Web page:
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June 29, 2012
   

Today's Eventstodaysevents 

 

 

Today Congress is expected to clear a Conference Report on surface transportation legislation, student loan interest rates, and flood insurance. These are expiring provisions. Congress will be in recess next week.

MediaMedia 

  

offshore oilFights Over Oil Spill and Health Care Collide in Transportation Deal. Gulf Coast lawmakers are on the verge of seeing their two-year push to secure billions of dollars in penalties from the 2010 oil spill for restoration efforts signed into law, but it may be a bittersweet victory for the State of Louisiana. The transportation deal set for House and Senate votes on Friday includes the so-called Restore Act, which would direct 80 percent of the estimated $5 billion to $20 billion in Clean Water Act penalties that BP faces to environmental recovery in the five states affected by the spill. But conferees also cut $651 million in Medicaid funds for Louisiana to help pay for the bill. Congressional Quarterly

 

High Mercury Levels Prompt Health Advisory in Nunavut: "We are advising women to avoid eating ringed seal liver." You may want to think twice when slicing off a piece of ringed seal liver. Five years after the 2007-08 Inuit Health Survey examined more than 1,500 Nunavummiut for a contaminants assessment, health officials are finally advising women of child-bearing age not to eat ringed seal liver. That's because even small amounts of ringed seal liver are packed with mercury, which can cause permanent brain damage and developmental delays in children whose mothers absorb too much mercury when they're pregnant. Nunatsiaq Online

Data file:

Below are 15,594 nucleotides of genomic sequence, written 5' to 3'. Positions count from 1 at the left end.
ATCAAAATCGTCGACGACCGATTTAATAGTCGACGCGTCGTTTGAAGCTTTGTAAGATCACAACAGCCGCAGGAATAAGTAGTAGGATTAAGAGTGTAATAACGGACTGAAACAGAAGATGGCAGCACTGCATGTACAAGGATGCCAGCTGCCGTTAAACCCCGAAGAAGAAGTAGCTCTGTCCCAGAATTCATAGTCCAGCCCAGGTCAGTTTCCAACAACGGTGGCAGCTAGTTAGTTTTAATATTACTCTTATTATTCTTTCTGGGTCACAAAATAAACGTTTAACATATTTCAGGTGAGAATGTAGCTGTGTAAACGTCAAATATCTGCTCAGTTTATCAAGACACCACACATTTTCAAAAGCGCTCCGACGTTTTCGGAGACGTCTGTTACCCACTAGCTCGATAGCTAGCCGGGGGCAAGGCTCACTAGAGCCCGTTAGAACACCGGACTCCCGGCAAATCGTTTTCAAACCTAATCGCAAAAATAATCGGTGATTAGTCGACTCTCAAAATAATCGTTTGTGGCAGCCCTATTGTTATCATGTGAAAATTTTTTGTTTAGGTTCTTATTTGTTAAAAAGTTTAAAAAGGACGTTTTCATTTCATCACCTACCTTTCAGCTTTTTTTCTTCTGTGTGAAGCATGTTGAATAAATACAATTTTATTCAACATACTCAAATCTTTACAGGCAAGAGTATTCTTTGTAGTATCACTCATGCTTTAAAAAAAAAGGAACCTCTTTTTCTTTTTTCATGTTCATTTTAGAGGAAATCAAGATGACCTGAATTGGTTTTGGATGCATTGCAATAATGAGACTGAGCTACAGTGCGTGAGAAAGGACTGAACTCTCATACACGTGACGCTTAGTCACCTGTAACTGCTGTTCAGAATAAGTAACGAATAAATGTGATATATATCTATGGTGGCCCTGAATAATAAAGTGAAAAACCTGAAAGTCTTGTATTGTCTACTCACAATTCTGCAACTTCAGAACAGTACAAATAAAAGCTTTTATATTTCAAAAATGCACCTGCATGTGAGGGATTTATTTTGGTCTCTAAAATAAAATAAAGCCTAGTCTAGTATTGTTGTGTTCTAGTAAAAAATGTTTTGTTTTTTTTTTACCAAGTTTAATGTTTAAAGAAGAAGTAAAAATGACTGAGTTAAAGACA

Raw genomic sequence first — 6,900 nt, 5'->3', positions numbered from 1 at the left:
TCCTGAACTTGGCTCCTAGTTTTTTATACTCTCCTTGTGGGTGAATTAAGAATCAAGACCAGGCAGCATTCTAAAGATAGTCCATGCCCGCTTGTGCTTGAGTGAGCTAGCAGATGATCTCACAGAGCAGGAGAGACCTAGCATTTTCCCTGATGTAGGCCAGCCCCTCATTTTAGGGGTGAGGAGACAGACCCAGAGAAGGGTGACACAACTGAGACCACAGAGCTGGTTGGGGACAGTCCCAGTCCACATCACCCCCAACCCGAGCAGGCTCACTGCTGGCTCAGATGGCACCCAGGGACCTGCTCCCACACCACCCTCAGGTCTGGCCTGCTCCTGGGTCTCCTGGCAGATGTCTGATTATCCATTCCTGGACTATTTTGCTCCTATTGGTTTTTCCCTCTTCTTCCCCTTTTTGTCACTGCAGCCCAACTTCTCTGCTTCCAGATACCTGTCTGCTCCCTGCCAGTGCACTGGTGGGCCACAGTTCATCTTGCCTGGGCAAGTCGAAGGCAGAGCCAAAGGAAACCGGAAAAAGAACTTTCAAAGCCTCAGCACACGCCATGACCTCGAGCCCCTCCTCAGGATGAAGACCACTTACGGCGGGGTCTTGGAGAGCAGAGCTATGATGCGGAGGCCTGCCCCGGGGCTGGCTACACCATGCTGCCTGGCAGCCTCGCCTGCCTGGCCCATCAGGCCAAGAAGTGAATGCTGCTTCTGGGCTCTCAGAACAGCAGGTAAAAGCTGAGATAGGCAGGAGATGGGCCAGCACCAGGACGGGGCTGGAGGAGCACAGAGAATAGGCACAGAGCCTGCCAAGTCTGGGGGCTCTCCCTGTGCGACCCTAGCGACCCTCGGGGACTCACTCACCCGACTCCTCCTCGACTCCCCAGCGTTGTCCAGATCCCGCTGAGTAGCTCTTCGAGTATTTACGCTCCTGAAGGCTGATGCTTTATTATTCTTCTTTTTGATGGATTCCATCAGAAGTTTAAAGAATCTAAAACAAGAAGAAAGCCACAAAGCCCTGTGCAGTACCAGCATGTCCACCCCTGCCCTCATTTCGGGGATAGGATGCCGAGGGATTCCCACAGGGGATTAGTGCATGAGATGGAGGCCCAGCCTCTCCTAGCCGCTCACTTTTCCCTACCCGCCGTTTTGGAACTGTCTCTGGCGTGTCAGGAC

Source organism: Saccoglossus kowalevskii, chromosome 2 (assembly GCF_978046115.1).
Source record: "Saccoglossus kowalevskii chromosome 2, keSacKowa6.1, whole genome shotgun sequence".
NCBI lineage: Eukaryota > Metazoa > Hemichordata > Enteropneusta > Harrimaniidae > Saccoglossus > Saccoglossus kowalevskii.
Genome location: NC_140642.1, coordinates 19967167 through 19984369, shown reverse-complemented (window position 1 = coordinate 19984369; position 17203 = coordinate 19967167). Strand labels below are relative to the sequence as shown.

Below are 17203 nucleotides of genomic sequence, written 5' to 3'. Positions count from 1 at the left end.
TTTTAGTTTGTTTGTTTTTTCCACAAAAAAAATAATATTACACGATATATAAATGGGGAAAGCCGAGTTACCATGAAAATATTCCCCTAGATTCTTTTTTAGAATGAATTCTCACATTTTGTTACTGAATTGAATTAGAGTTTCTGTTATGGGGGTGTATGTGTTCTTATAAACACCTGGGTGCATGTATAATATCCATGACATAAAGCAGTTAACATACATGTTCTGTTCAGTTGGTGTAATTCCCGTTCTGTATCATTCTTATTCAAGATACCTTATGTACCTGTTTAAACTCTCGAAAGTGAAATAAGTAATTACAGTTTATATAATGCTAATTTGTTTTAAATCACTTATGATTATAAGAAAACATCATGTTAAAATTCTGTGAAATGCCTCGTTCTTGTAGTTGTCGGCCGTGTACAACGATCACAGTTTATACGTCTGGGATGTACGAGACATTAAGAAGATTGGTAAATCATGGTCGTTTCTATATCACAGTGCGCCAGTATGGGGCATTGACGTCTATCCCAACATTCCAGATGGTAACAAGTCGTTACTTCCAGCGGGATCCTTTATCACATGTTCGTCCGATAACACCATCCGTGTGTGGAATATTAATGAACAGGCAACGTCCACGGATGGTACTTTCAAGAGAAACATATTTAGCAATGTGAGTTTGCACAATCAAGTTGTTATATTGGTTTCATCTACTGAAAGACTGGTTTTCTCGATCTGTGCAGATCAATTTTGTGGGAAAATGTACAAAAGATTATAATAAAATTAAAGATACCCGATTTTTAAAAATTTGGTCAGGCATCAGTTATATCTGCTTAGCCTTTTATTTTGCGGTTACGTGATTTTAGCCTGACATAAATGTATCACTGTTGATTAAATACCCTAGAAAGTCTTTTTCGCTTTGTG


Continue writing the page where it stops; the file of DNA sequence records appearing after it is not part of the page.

shellShell Arctic Capping Stack Passes Review. The US Bureau of Safety and Environmental Enforcement (BSEE) says Shell successfully deployed and tested its emergency capping stack in Puget Sound. The testing was done in 200 ft (61 m) water depth. That is deeper than the proposed Arctic drilling sites Shell seeks permission to spud. If the drilling permits are approved, Shell will keep the capping stack ready to deploy on the Fennica icebreaker, which would be stationed mid-way between the proposed drill sites in the Beaufort and Chukchi seas. Offshore Magazine

 

ChinaflagChina Has Key Role in Safeguarding the Arctic. The key issue is to find a balance between exploiting and protecting natural resources. Arctic affairs can be divided into those of a regional nature and those that have global implications. Those that are regional are properly resolved through negotiations between countries of the region. China respects the sovereignty and sovereign rights of arctic countries, and hopes that they can peacefully resolve their disputes over territory and sovereignty. On the other hand, global arctic affairs need to be handled in a considered way through global governance and multiparty participation. Global issues are a challenge to humankind. They include climate change, arctic ice melting, environmental pollution, and ecological crisis. Those problems span continents and they cannot be solved by a single country or region. Instead, solving them requires nations to work together in a spirit of cooperation, with the public good uppermost in mind. China Daily 

 

Ice Movement Monitoring in the Arctic. e-GEOS (ASI/Telespazio), Italy, had signed a contract for the setting up of a COSMO-SkyMed Receiving Station in Sodankylš, Finland, to be operated by the Finnish Meteorological Institute (FMI) as a part of the Finnish Ministry of Transportation and to become operational before the end of 2012. This agreement will provide Finland with COSMO-SkyMed direct reception capabilities over the Baltic and a large part of the Arctic areas to monitor ice formation and movements and Arctic changes. HydroInternational